Most Americans think that the US should help fight Ebola, with wide support for providing medical aid in West Africa
After visiting the Centers for Disease Control and Prevention in Atlanta, President Obama has pledged that the United States will take the lead in the global effort to fight the increasingly out of control Ebola outbreak in West Africa. The Army is already on the move to Liberia to construct new treatment centers and to train hundreds of health workers. American soldiers will not, however, participate in any action to enforce quarantines. The Department of Defense has said that it has allocated up to $500 million to the fight against Ebola.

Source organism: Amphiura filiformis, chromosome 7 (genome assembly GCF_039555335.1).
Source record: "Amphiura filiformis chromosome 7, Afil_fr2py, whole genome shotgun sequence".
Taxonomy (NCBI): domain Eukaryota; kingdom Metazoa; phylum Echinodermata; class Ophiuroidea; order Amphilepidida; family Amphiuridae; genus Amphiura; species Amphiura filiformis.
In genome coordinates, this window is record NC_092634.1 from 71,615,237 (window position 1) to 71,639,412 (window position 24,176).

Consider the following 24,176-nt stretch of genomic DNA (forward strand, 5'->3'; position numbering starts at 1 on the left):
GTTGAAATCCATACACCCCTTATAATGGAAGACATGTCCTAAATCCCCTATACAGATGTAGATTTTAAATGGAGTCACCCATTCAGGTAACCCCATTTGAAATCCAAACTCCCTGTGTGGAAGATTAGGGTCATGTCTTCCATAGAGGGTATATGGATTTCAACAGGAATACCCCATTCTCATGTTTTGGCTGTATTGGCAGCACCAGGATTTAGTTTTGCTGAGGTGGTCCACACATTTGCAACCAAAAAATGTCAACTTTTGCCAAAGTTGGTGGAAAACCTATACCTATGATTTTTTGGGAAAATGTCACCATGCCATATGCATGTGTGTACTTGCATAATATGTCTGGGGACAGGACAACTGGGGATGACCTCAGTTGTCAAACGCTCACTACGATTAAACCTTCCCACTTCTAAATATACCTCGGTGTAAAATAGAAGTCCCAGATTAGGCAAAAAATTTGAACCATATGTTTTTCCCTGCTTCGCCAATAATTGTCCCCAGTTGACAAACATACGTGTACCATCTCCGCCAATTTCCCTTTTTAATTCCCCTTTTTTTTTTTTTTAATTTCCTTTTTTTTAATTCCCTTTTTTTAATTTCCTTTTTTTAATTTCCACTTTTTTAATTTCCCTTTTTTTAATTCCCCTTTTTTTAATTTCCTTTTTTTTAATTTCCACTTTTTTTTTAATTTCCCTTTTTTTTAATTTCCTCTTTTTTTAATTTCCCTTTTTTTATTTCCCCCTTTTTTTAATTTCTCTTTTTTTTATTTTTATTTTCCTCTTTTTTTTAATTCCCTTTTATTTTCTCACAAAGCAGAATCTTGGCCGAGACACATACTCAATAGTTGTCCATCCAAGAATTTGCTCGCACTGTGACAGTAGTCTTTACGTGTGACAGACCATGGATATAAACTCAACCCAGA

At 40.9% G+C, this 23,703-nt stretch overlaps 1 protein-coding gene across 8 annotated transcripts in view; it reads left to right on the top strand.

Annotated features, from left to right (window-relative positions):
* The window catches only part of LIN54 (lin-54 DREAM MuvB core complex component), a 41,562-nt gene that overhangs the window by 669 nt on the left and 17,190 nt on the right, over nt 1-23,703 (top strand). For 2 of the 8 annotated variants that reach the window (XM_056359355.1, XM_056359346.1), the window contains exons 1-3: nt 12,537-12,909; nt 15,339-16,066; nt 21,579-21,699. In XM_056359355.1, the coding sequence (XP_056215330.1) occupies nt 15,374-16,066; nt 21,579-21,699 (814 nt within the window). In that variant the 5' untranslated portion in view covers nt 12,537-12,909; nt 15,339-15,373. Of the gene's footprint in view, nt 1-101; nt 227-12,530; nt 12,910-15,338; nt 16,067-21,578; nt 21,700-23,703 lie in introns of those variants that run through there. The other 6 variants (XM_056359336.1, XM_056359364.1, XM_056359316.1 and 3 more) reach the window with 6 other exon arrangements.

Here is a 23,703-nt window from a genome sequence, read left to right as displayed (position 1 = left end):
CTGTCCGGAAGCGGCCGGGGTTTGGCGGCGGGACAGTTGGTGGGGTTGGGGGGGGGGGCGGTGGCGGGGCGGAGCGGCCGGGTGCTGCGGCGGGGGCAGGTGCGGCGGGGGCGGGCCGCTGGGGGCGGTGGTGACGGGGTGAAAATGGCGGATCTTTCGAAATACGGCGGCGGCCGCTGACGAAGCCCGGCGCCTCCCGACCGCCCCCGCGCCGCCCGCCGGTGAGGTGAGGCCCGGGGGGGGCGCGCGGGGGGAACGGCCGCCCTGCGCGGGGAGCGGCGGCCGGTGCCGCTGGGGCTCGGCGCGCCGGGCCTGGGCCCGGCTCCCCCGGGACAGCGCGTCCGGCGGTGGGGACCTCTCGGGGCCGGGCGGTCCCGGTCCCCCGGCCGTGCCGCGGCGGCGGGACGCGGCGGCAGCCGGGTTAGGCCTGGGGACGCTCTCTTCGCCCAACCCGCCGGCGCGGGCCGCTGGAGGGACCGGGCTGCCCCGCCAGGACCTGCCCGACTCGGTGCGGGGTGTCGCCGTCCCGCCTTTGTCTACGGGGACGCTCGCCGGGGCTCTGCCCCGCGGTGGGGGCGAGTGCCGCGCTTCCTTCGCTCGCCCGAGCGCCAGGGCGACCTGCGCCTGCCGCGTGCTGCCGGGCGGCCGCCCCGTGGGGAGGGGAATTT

The latest research from YouGov shows that most Americans (53%) think that the US has a moral obligation to help fight the Ebola outbreak, while 23% say that the US does not. Americans over the age of 65 are particularly likely to think that the United States has an obligation to help, with 71% agreeing compared to 51% of people aged 45 to 64.
Asked about specific forms of assistance, Americans only oppose one measure: sending troops to enforce quarantines in West Africa. Otherwise there is significant support for sending medical supplies (82%), sending medical personnel to provide treatment and training (62%) and investing more money in research on Ebola (60%). People also tend to support (42%) rather than oppose (31%) providing financial aid to countries in West Africa.